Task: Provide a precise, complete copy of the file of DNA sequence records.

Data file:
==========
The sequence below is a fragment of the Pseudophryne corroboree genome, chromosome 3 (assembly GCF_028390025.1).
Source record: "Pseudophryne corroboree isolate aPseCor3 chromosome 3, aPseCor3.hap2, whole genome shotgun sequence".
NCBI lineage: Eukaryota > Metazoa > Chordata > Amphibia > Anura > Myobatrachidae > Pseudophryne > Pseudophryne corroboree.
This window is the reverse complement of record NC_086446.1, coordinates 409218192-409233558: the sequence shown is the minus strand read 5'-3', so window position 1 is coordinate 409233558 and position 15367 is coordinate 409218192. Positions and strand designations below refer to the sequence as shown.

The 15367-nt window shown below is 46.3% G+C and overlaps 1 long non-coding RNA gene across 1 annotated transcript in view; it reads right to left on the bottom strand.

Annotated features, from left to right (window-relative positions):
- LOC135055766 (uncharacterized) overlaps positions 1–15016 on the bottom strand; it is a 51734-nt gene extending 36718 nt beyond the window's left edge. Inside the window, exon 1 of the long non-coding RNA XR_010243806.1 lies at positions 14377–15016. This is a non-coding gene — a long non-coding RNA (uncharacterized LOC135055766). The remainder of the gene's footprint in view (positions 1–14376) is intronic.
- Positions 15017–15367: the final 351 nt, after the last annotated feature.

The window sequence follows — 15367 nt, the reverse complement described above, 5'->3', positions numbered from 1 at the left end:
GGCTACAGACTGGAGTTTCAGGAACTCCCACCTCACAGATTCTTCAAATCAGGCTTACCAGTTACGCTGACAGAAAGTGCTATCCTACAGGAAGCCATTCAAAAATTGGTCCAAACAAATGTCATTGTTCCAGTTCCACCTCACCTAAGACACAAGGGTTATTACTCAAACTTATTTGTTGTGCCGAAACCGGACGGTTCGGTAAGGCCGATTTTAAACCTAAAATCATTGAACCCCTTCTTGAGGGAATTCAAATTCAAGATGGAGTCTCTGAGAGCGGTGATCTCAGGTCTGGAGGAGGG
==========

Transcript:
The sequence below is a fragment of the Pseudophryne corroboree genome, chromosome 3 (assembly GCF_028390025.1).
Source record: "Pseudophryne corroboree isolate aPseCor3 chromosome 3, aPseCor3.hap2, whole genome shotgun sequence".
NCBI lineage: Eukaryota > Metazoa > Chordata > Amphibia > Anura > Myobatrachidae > Pseudophryne > Pseudophryne corroboree.
This window is the reverse complement of record NC_086446.1, coordinates 409218192-409233558: the sequence shown is the minus strand read 5'-3', so window position 1 is coordinate 409233558 and position 15367 is coordinate 409218192. Positions and strand designations below refer to the sequence as shown.

The 15367-nt window shown below is 46.3% G+C and overlaps 1 long non-coding RNA gene across 1 annotated transcript in view; it reads right to left on the bottom strand.

Annotated features, from left to right (window-relative positions):
- LOC135055766 (uncharacterized) overlaps positions 1–15016 on the bottom strand; it is a 51734-nt gene extending 36718 nt beyond the window's left edge. Inside the window, exon 1 of the long non-coding RNA XR_010243806.1 lies at positions 14377–15016. This is a non-coding gene — a long non-coding RNA (uncharacterized LOC135055766). The remainder of the gene's footprint in view (positions 1–14376) is intronic.
- Positions 15017–15367: the final 351 nt, after the last annotated feature.

The window sequence follows — 15367 nt, the reverse complement described above, 5'->3', positions numbered from 1 at the left end:
GGCTACAGACTGGAGTTTCAGGAACTCCCACCTCACAGATTCTTCAAATCAGGCTTACCAGTTACGCTGACAGAAAGTGCTATCCTACAGGAAGCCATTCAAAAATTGGTCCAAACAAATGTCATTGTTCCAGTTCCACCTCACCTAAGACACAAGGGTTATTACTCAAACTTATTTGTTGTGCCGAAACCGGACGGTTCGGTAAGGCCGATTTTAAACCTAAAATCATTGAACCCCTTCTTGAGGGAATTCAAATTCAAGATGGAGTCTCTGAGAGCGGTGATCTCAGGTCTGGAGGAGGG